Thursday, January 20, 2011

Homework 3

As you know, HW3 has been handed out and is available on the website. Its due next Thursday. It seems that some of you are still unsure of some basic concepts in probability. Problem 4 of this homework heavily relies on your understanding of random variables and expectations. Please, feel absolutely free to clarify your understanding during office hours with the TAs. If you prefer, you may also contact me (Raga) personally to set up a time to meet and clarify your doubts.

As usual, ask your questions on the homework as comments to this post... Good luck!


  1. I received the following questions through e-mail (sorry for the delay in creating a post for HW3):

    Q: "How can we use the central limit theorem's E[X] for Pareto with scale parameter 1? Isn't the expected value for this random variable indeterminate? I'm also not too entirely sure how to interpret the results for the CLT plots. The results for the Normal shows very small deviation (< 1) while the heavy tails are pretty large (around 2~6). My conclusion is that this means the CLT breaks down with a heavy tail distribution as we saw in class. But am not too sure how to justify it completely."

    A: Without giving too much away, the question asks you to make various plots and interpret them in light of the law of large numbers and the central limit theorem. Your interpretation should include your conclusion about the applicability of these limit theorems to each of the four scenarios. So, if you feel that one of these theorems fails for a particular scenario, then say so and explain why you think it fails.

    Q: "On the first problem part c, in the limit we're supposed to prove, are the log's on the left hand side log_n or anything specific? I think I know why you can just write them as log since converting to another base will just leave a constant term out front which then cancels with top and bottom."

    A: It doesn't matter what the base of the logarithms that appear in the fraction on the left hand side are (just assume that they are both to the same base), because it is a property of logarithms that no matter what the base is, as long as the two bases are the same, the ratio is the same.

    Q: "For part d of the first problem, I'm not too sure what to consider in contrasting the two results. Can you give a little nudge in the right direction?"

    A: Part b asks you for the distribution of the length of the next word that the monkey will type. This means specifying the probability that the length of the next word is a certain positive integer. Part c asks you for the probability that the monkey types a particular word of a particular rank, but the rank of a word and its length are related (by the definition of rank). So it kinda looks like parts (b) and (c) both involve probabilities of words of certain lengths being typed. Your task is to figure out in what aspect are these two distributions different, and why they differ in that aspect.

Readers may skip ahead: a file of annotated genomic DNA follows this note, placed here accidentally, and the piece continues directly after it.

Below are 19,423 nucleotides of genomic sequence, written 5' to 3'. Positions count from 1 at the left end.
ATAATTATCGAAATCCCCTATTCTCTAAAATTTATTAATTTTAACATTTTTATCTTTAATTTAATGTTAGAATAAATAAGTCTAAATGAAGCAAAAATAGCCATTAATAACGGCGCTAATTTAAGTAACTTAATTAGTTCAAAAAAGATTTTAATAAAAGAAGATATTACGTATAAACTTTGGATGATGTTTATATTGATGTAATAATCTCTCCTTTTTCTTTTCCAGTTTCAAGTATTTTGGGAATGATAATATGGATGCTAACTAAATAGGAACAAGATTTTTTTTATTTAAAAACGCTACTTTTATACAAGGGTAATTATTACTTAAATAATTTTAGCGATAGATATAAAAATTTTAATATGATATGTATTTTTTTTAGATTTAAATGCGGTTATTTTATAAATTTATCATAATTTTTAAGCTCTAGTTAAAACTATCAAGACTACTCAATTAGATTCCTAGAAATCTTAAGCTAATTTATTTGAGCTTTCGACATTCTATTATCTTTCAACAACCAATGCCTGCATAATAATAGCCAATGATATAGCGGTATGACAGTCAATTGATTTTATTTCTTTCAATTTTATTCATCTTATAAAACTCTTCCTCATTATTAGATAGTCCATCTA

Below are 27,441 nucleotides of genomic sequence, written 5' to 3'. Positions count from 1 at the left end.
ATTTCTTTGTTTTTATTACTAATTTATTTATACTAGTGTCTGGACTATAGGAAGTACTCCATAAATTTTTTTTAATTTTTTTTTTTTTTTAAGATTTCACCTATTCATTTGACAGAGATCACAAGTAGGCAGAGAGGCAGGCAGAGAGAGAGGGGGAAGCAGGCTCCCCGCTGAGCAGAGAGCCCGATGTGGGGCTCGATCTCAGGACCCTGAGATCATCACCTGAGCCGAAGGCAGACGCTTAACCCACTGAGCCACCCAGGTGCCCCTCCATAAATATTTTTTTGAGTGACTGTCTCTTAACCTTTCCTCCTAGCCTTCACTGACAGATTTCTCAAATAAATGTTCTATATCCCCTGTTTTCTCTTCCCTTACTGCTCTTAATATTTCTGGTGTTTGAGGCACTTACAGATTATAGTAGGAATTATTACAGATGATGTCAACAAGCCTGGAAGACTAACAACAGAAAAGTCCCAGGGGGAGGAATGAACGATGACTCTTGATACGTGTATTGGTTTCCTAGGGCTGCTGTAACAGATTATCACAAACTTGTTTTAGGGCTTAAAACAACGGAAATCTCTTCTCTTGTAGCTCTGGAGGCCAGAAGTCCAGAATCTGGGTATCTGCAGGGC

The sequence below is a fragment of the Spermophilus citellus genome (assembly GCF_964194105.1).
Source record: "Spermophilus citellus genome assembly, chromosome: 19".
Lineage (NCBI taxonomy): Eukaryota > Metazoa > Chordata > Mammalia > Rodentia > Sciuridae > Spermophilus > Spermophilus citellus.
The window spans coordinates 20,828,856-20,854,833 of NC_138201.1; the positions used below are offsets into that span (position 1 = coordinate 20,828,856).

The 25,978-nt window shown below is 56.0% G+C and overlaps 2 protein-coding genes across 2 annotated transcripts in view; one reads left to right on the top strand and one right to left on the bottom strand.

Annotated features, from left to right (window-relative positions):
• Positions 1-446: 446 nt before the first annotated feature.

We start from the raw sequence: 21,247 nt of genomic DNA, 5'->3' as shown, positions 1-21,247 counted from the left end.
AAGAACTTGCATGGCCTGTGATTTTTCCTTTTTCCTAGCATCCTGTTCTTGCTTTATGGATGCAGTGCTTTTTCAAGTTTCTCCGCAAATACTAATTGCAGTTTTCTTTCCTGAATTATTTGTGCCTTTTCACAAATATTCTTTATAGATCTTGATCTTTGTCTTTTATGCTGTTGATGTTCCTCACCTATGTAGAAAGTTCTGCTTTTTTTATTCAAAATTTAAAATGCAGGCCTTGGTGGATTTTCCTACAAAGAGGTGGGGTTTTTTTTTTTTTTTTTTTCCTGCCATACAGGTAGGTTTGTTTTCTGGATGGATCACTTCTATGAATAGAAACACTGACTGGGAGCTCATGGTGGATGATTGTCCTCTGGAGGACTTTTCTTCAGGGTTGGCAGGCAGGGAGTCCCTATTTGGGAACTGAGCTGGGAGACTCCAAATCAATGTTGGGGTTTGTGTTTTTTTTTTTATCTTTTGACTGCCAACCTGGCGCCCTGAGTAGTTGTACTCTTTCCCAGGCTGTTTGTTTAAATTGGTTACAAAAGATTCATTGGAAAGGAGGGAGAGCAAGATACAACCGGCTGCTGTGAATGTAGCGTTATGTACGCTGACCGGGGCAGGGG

2. To clarify my response to the first question above, by "fails", I mean "does not apply".

  3. Some general announcements/clarifications:

    For problem 2, assume n>1.

    For those of you who are turning in your homework electronically, you should ideally combine your
    solutions to the problems, your code, and your plots, all into one single pdf file. You can print your code to pdf, convert plots in any image format into pdfs, label them and join all these pdfs into one and email it to me. Once again, please just attach a single pdf file containing the solutions, code and plots (properly labelled). If, for some reason, you are not able to convert stuff into pdf and combine them, just print them out directly and turn it in the form of a hard copy stapled together as one bunch.

  4. For problem 3(b) you only need to make plots and comment on them for distributions (i)-(iii).

  5. I received a (very heavy!) homework submission today with no name on it! It is about 30 pages of typed material (not handwritten). Whoever you are, please identify yourself! I have sent acknowledgements to everyone else who submitted a homework, so if you have submitted it but haven't received an ack from me, please contact me!

  6. Also, if anybody has turned in their homework both by email and in person, let me know.

  7. For 4(c), if we start at node A_1, go to the middle node B, then go to node A_2 (which is closest to our destination), will we go back to B from A_2, then back to A_2, then continue along the ring? Or will the mechanism remember that we already got to A_2 from B from A_1, so once instead of going back to B, it'll just continue along the ring to the destination?


  8. Good question, Scott. Assume that the node A_2 remembers that it got the packet from B and so it will not send it back to B, but along the ring. (If it did not remember, it could send it to B and B will send it back, and then according to what the question describes, the second time, it will route it along the ring - this could sometimes be suboptimal).